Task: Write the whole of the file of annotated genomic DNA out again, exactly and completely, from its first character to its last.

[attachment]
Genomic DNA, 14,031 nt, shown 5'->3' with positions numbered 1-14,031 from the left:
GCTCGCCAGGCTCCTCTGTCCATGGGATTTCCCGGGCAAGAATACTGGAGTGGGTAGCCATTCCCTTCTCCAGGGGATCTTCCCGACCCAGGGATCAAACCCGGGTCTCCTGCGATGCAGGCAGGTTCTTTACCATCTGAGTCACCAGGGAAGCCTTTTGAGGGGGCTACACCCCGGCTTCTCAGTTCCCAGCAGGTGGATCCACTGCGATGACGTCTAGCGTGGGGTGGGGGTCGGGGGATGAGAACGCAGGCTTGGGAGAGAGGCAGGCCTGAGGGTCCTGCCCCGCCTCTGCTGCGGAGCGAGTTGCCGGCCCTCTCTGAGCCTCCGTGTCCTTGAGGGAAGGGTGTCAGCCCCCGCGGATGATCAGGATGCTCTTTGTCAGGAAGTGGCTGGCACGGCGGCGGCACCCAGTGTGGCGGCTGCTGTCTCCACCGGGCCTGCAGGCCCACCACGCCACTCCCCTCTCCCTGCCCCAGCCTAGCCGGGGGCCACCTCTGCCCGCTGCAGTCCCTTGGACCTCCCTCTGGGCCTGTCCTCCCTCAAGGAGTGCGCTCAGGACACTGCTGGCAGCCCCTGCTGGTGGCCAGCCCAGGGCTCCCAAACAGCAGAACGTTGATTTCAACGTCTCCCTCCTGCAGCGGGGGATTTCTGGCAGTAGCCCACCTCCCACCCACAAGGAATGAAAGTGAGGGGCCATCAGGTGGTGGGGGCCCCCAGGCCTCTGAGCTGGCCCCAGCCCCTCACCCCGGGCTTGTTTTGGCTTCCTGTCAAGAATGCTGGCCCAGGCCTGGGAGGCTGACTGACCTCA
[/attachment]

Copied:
Genomic DNA, 14,031 nt, shown 5'->3' with positions numbered 1-14,031 from the left:
GCTCGCCAGGCTCCTCTGTCCATGGGATTTCCCGGGCAAGAATACTGGAGTGGGTAGCCATTCCCTTCTCCAGGGGATCTTCCCGACCCAGGGATCAAACCCGGGTCTCCTGCGATGCAGGCAGGTTCTTTACCATCTGAGTCACCAGGGAAGCCTTTTGAGGGGGCTACACCCCGGCTTCTCAGTTCCCAGCAGGTGGATCCACTGCGATGACGTCTAGCGTGGGGTGGGGGTCGGGGGATGAGAACGCAGGCTTGGGAGAGAGGCAGGCCTGAGGGTCCTGCCCCGCCTCTGCTGCGGAGCGAGTTGCCGGCCCTCTCTGAGCCTCCGTGTCCTTGAGGGAAGGGTGTCAGCCCCCGCGGATGATCAGGATGCTCTTTGTCAGGAAGTGGCTGGCACGGCGGCGGCACCCAGTGTGGCGGCTGCTGTCTCCACCGGGCCTGCAGGCCCACCACGCCACTCCCCTCTCCCTGCCCCAGCCTAGCCGGGGGCCACCTCTGCCCGCTGCAGTCCCTTGGACCTCCCTCTGGGCCTGTCCTCCCTCAAGGAGTGCGCTCAGGACACTGCTGGCAGCCCCTGCTGGTGGCCAGCCCAGGGCTCCCAAACAGCAGAACGTTGATTTCAACGTCTCCCTCCTGCAGCGGGGGATTTCTGGCAGTAGCCCACCTCCCACCCACAAGGAATGAAAGTGAGGGGCCATCAGGTGGTGGGGGCCCCCAGGCCTCTGAGCTGGCCCCAGCCCCTCACCCCGGGCTTGTTTTGGCTTCCTGTCAAGAATGCTGGCCCAGGCCTGGGAGGCTGACTGACCTCA